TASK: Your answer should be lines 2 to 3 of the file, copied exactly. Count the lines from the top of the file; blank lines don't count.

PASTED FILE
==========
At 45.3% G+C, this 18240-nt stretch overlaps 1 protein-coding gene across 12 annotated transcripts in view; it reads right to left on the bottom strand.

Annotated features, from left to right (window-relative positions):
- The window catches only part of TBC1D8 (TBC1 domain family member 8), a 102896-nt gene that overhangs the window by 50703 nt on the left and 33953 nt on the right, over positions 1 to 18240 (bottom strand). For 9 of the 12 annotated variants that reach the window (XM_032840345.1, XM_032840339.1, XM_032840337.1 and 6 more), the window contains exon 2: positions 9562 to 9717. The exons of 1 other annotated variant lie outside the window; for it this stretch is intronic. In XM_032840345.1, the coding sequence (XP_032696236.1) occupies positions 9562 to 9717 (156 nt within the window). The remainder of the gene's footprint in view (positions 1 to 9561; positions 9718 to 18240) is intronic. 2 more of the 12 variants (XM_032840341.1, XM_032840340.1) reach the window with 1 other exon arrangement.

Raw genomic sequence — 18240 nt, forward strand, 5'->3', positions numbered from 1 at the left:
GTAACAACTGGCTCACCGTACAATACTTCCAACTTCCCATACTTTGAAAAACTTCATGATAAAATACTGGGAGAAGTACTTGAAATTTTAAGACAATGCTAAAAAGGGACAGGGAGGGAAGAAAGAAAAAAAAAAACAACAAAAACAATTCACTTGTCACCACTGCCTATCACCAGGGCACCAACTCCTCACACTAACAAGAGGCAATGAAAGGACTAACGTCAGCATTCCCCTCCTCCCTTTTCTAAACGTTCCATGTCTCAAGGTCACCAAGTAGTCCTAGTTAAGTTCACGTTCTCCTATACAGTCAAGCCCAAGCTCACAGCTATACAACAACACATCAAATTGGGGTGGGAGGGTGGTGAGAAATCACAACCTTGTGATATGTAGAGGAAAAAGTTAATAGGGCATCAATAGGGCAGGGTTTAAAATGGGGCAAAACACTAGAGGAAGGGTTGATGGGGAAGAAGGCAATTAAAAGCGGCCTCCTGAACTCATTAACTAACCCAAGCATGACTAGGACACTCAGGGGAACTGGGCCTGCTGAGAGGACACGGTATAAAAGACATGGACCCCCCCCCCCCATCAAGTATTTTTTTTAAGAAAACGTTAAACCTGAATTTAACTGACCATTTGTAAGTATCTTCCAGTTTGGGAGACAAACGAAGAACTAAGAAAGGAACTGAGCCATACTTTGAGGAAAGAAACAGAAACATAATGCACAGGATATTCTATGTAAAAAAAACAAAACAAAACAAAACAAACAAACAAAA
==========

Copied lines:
Annotated features, from left to right (window-relative positions):
- The window catches only part of TBC1D8 (TBC1 domain family member 8), a 102896-nt gene that overhangs the window by 50703 nt on the left and 33953 nt on the right, over positions 1 to 18240 (bottom strand). For 9 of the 12 annotated variants that reach the window (XM_032840345.1, XM_032840339.1, XM_032840337.1 and 6 more), the window contains exon 2: positions 9562 to 9717. The exons of 1 other annotated variant lie outside the window; for it this stretch is intronic. In XM_032840345.1, the coding sequence (XP_032696236.1) occupies positions 9562 to 9717 (156 nt within the window). The remainder of the gene's footprint in view (positions 1 to 9561; positions 9718 to 18240) is intronic. 2 more of the 12 variants (XM_032840341.1, XM_032840340.1) reach the window with 1 other exon arrangement.